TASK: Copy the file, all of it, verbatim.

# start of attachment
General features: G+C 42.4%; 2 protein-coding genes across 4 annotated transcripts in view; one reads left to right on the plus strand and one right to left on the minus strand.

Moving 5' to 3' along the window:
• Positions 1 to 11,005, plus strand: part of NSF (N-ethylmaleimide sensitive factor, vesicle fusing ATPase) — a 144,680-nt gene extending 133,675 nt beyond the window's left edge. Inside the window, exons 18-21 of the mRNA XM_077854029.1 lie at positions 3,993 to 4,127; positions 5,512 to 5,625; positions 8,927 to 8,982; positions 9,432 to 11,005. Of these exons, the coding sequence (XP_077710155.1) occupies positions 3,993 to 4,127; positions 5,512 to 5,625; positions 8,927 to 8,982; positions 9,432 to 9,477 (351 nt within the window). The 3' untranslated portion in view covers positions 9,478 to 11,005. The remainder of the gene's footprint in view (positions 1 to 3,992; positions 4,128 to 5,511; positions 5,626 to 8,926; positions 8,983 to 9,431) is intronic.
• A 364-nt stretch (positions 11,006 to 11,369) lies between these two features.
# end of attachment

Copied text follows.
General features: G+C 42.4%; 2 protein-coding genes across 4 annotated transcripts in view; one reads left to right on the plus strand and one right to left on the minus strand.

Moving 5' to 3' along the window:
• Positions 1 to 11,005, plus strand: part of NSF (N-ethylmaleimide sensitive factor, vesicle fusing ATPase) — a 144,680-nt gene extending 133,675 nt beyond the window's left edge. Inside the window, exons 18-21 of the mRNA XM_077854029.1 lie at positions 3,993 to 4,127; positions 5,512 to 5,625; positions 8,927 to 8,982; positions 9,432 to 11,005. Of these exons, the coding sequence (XP_077710155.1) occupies positions 3,993 to 4,127; positions 5,512 to 5,625; positions 8,927 to 8,982; positions 9,432 to 9,477 (351 nt within the window). The 3' untranslated portion in view covers positions 9,478 to 11,005. The remainder of the gene's footprint in view (positions 1 to 3,992; positions 4,128 to 5,511; positions 5,626 to 8,926; positions 8,983 to 9,431) is intronic.
• A 364-nt stretch (positions 11,006 to 11,369) lies between these two features.